The all inclusive concept started with branded products such as Club Med and many were and still are upscale and upper upscale resorts in secluded areas such as the Maldives, the Seychelles where the client is to a certain extent "captive", or in highly developed tourist destinations such as Mexico's Riviera Maya and the Canary Islands. In the last five to 10 years some upscale and luxury brands have started to include all inclusive packages in certain destinations (Hilton, Marriott, Starwood, Wyndham etc.). Arguably any Resort could include an all inclusive package within their product offer, but we believe it is necessary to categorize All Inclusive Resorts differently as the business model revolves around very particular customer behaviour patterns in respect of usage and consumption, which in operational terms changes the way in which performance is monitored and managed.

Mixed Use Resort
A Mixed Use Resort brings together, in a master-planned integrated development, a number of business models, each of which is typically managed as a separate business unit and which may have common or separate ownership. Mixed Use business models include, but are not limited to: § § § § § § § § Hotel Condo Hotel Sale & Leaseback Holiday Homes Vacation Ownership/Timeshare Fractional Ownership/Private Residence Club Branded/Managed Residences Bars & Restaurants Spa & Fitness Centre


§ § § § § § §

Golf Courses & Academy Casino Marina Equestrian Centre Conference Centre/Events Arena Sports Facilities Retail & Offices

In most cases, the presence of a traditional hotel property is a usual part of the product mix but this is not always true; each business model needs to have its own market-driven justification. The Mixed Use model has become increasingly popular for developers looking to find alternative ways to finance the cost of construction of traditional Resort Hotel facilities by means of the sale of real estate. These properties are built around a fully integrated concept that aims to create a community of like-minded owners and guests. The inclusion of residential style property ownership in a resort environment changes the way it is perceived and the way it is managed as it usually implies that the hotel operator will benefit from managing the properties, providing services to residential owners and an increase in food and beverage and other recreational activities due to an increased resort population.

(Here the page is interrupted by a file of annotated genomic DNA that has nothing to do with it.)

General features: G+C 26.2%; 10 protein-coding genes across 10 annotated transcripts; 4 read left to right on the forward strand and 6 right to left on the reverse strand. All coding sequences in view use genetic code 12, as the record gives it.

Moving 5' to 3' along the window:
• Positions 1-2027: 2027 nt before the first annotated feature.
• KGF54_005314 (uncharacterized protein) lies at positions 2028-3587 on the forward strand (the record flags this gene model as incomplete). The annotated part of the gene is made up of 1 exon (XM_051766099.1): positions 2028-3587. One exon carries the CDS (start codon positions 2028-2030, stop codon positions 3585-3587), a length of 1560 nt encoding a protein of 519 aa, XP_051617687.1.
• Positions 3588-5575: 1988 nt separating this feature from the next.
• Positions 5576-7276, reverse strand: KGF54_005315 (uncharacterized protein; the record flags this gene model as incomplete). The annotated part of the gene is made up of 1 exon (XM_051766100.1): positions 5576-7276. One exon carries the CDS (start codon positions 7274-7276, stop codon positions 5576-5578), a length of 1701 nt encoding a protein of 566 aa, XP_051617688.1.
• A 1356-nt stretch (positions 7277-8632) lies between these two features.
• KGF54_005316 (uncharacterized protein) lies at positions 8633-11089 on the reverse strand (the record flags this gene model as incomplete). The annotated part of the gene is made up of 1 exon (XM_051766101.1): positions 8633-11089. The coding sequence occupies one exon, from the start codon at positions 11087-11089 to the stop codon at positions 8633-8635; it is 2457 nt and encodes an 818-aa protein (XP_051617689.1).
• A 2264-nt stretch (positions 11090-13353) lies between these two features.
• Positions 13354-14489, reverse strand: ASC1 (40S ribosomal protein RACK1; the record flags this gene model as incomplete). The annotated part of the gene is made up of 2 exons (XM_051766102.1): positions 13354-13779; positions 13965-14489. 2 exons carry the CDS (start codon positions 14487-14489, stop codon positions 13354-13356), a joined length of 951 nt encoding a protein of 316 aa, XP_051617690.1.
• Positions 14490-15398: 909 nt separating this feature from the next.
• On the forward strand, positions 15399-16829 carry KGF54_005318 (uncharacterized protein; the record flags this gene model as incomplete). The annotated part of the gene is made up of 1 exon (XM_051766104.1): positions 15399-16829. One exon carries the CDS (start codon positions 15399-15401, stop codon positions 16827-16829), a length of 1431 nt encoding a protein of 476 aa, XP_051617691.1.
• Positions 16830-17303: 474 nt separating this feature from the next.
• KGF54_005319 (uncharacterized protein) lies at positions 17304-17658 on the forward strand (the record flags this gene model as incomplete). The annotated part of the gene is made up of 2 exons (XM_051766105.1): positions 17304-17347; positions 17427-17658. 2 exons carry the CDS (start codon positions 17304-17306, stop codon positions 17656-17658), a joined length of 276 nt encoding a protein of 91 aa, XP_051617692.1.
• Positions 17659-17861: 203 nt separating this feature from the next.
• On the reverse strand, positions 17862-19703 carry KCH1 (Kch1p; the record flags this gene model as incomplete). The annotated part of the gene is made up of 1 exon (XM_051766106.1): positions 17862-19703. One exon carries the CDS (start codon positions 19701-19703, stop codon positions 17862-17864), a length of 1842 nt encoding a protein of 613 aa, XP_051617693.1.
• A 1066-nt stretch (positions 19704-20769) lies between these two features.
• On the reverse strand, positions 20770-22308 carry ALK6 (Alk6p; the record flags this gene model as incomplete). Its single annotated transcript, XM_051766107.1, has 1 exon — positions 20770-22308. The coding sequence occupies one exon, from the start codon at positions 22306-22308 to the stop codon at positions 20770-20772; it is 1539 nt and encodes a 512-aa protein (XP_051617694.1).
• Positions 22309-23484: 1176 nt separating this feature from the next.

Benchmark Review
During our interviews with Resort operators we asked about the key performance indicators (KPIs) used to benchmark their businesses. Below we will present the most common benchmark tools used based on our findings. This non-exhaustive list of key performance indicators used by operators reveals some interesting results, although it also raises the question whether these tools are applicable to all types of resort.

Key Performance Indicators
Rooms § RevPAR: Revenue per available room, the classic rooms department KPI that combines the occupancy and average daily rate of a hotel, is often regarded as the most important financial indicator for a hotel


but if the majority of the income of a Resort property is not generated by the rooms department then the asset as a whole should not only be benchmarked on RevPAR basis. § Double Occupancy Factor: the DOF measures how many guests on average are present in a room. For holiday properties the DOF is typically very close to 2.0 (full double occupancy) and can even go higher if children can share their parents' room. An urban property focused on commercial demand will usually have a DOF closer to 1.0. Seasonality: Seasonality can be actively managed in order not to fall victim of the key component affecting most Resort properties: the weather. A property with a seasonality curve out of line with its local competitors should probably review its strategy (focus on the right client segment for the different seasons (not everybody wants peak family holiday season), adapt the physical and service product to the needs of particualr customer groups etc.). As mentioned earlier some properties located in highly seasonal destinations should always be thinking about ways to offset the effects of seasonality and the inclusion of the MICE segment is one possibility, but care is needed; a few meeting rooms does not turn a tourism-driven hotel into a magnet for the corporate segment. Access, among many other things is a key factor and often forgotten by those planning convention centres in far and distant lands. Ultimately if the destination is too seasonal and properties are not successful it is sometimes more efficient to close the destination a few months a year (as is often the case with Moutain Resorts heaviliy dependent on the ski season).


Food & Beverage § RevPASH: Revenue per available seat hour is a revenue management tool for food and beverage outlets; the equivalent of RevPAR for the rooms department. This key performance indicator is useful in properties attracting a certain amount of walk-ins as it measures the usage and revenue of a seat per hour and allows a better understanding and planning for food and beverage managers; for instance it can help in labour scheduling, food ordering, creation of marketing tools during the lowest occupation (`happy hour') etc. Guest Retention Factor: this performance indicator is used to assess whether hotel guests are using the hotel food and beverage outlets. This tool is most useful for urban properties or integrated resorts where guests have a large choice of outlet outside the hotel. Number of covers per guest per day: based on our research we understand that this tool is mostly used in all inclusive resorts or secluded properties where guests have no choice other than to eat within the property. It allows operations managers to monitor how many meals per day a guest will take and adapt their strategy if the consumption is falling below targeted levels. RevPAM: Revenue per available square metre is often used by managers of properties with extended space for banqueting and conference facilities. The efficiency of the sales department is calculated on the revenue per available square metre of banquet space.